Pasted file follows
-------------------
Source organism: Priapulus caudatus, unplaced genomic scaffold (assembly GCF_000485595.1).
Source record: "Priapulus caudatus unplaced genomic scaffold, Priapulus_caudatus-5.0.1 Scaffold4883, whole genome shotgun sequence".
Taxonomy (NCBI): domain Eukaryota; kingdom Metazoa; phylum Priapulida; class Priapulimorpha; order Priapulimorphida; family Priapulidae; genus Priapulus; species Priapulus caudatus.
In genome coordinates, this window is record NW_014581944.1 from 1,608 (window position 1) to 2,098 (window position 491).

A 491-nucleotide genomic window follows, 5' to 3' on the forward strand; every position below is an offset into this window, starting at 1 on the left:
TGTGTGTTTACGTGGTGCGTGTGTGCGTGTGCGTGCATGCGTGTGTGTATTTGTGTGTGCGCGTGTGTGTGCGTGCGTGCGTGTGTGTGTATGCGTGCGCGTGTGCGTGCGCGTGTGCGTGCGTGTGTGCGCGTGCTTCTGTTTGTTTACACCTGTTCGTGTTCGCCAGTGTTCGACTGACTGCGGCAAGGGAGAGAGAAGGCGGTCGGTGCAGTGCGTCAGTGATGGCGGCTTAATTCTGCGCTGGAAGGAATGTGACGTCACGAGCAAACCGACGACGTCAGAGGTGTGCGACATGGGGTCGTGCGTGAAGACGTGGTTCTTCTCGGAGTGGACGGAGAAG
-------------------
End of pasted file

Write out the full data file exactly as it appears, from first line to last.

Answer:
Source organism: Priapulus caudatus, unplaced genomic scaffold (assembly GCF_000485595.1).
Source record: "Priapulus caudatus unplaced genomic scaffold, Priapulus_caudatus-5.0.1 Scaffold4883, whole genome shotgun sequence".
Taxonomy (NCBI): domain Eukaryota; kingdom Metazoa; phylum Priapulida; class Priapulimorpha; order Priapulimorphida; family Priapulidae; genus Priapulus; species Priapulus caudatus.
In genome coordinates, this window is record NW_014581944.1 from 1,608 (window position 1) to 2,098 (window position 491).

A 491-nucleotide genomic window follows, 5' to 3' on the forward strand; every position below is an offset into this window, starting at 1 on the left:
TGTGTGTTTACGTGGTGCGTGTGTGCGTGTGCGTGCATGCGTGTGTGTATTTGTGTGTGCGCGTGTGTGTGCGTGCGTGCGTGTGTGTGTATGCGTGCGCGTGTGCGTGCGCGTGTGCGTGCGTGTGTGCGCGTGCTTCTGTTTGTTTACACCTGTTCGTGTTCGCCAGTGTTCGACTGACTGCGGCAAGGGAGAGAGAAGGCGGTCGGTGCAGTGCGTCAGTGATGGCGGCTTAATTCTGCGCTGGAAGGAATGTGACGTCACGAGCAAACCGACGACGTCAGAGGTGTGCGACATGGGGTCGTGCGTGAAGACGTGGTTCTTCTCGGAGTGGACGGAGAAG